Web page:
A selection of her work will be exhibited May 6 from 2 p.m. to 5 p.m. at the Landscape Lab’s barn, which is located behind the urban farm. Ernst will give a talk at 4 p.m.

Freiberg said the Landscape Lab exists to support students in making tangible, productive use of the landscape to turn ideas into action — whether those ideas be entrepreneurial, research-related, community-building, or, in Ernst’s case, artistic.

As our first artist in residence, Susan has not only immersed herself in what she does really well, but also has challenged herself to grow,” he said. “The expressions of the landscape that she has captured in her art are stunning, and a beautiful rendering of the potential of the landscape hiding in plain sight.”

In the fall, Ernst led workshops at the lab on nature contemplation. She often would find a quiet spot along the trails to reflect and contemplate. A “WikiHouse,” a wooden structure built in 2014 as an experiment in making resource-light and sustainable dwellings, provided Ernst a serene and sheltered spot to contemplate the large patch of Japanese knotweed surrounding the wooden structure.

Japanese knotweed is an invasive species,” she said. “I spent a lot of time thinking about what it means to be ‘invasive.’ About being brought here and then abandoned, and about boundaries and growing in a place where maybe you don’t belong.”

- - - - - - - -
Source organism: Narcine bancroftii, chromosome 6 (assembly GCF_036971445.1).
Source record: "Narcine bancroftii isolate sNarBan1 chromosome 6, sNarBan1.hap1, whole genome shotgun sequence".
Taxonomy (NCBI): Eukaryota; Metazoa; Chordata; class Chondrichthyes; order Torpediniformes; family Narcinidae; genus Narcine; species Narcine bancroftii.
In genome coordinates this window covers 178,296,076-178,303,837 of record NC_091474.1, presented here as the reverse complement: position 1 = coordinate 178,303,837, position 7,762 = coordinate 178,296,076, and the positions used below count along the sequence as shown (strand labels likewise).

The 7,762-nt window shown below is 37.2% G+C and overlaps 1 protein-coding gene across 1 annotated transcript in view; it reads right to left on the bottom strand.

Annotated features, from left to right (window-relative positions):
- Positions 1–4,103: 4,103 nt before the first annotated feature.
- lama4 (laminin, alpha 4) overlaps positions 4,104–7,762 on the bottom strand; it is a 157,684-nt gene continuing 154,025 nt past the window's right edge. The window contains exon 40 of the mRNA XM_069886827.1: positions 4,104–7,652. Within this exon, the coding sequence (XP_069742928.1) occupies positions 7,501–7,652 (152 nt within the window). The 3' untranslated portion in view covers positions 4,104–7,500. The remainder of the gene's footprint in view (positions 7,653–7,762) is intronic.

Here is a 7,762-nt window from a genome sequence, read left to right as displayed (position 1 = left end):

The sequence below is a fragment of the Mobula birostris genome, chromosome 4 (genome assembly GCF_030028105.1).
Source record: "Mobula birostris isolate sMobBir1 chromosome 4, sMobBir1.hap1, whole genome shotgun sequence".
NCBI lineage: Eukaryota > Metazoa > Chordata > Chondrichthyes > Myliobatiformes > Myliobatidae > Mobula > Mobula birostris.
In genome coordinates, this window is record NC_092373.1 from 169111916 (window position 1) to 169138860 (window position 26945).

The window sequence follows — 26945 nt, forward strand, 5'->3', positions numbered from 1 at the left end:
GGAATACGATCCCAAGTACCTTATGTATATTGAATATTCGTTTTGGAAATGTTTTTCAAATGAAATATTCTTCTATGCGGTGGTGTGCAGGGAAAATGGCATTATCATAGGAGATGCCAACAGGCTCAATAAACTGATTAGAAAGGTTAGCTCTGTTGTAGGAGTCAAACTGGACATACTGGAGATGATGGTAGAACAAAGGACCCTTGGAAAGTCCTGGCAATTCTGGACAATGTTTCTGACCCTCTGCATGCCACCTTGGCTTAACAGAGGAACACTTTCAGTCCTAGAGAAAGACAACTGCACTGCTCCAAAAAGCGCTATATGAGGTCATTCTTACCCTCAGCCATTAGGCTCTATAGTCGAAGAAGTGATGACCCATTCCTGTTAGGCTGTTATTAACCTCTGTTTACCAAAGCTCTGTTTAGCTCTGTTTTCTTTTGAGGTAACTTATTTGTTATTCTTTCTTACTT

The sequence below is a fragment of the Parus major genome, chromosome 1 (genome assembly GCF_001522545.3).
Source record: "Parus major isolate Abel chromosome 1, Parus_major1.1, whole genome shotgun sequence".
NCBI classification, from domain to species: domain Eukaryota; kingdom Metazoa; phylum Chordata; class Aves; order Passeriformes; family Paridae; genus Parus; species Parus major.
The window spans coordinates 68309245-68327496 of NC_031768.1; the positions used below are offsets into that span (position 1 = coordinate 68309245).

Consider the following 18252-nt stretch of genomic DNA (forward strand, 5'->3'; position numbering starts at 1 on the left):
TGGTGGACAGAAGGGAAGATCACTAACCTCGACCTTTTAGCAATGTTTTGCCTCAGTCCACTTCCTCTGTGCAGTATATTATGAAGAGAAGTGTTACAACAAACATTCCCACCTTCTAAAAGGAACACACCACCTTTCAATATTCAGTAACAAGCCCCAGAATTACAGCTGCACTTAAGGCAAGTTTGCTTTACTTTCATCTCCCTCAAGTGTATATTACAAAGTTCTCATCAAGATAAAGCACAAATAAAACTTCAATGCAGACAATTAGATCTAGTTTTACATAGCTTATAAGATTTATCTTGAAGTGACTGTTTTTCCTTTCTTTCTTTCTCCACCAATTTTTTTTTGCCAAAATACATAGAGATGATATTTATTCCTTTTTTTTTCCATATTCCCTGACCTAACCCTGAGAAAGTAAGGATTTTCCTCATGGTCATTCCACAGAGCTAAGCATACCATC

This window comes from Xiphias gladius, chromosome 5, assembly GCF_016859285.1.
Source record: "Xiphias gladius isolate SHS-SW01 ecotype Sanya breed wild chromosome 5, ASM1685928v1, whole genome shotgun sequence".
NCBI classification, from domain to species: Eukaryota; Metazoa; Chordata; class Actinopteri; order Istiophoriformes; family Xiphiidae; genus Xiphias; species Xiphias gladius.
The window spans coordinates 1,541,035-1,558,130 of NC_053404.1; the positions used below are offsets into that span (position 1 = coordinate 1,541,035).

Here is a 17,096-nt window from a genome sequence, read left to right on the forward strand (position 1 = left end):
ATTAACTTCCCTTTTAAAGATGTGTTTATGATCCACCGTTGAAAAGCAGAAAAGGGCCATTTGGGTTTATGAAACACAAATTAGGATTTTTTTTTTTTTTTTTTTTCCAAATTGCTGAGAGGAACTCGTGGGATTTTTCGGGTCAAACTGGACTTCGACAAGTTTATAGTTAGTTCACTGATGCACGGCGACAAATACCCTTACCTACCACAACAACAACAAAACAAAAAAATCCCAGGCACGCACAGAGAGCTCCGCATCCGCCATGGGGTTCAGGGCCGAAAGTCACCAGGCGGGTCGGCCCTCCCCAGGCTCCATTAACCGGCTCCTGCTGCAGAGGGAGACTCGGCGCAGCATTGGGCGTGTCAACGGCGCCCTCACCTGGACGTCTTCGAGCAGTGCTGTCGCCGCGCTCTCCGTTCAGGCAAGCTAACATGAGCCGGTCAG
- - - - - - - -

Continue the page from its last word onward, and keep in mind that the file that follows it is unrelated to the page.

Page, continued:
She said the knotweed attracted swarms of honeybees and other pollinators in the late summer while it was in flower.  

It made me think about how even though this plant does not ‘belong’ here, it is still contributing, and what can I learn from that,” said Ernst. “It made me think of the phrase ‘bloom where you’re planted’ and whether that describes how I’ve lived my life.”

Walking along a trail behind the knotweed that overlooks the Oyster River, Ernst pointed to a tiny plant growing beside the path.

This is garlic mustard,” she said, crouching down. “Another ‘invasive’ plant. It is edible. I want to see if its leaves are good for eco printing.”

Yale’s Landscape Lab is located on Yale’s West Campus, 100 Campus Drive in Orange, Conn. Follow signs to the Urban Farm.

Part of the In Focus Collection: Meet some of Yale’s outstanding graduates of 2018

Media Contact

Mike Cummings: michael.cummings@yale.edu, 203-432-9548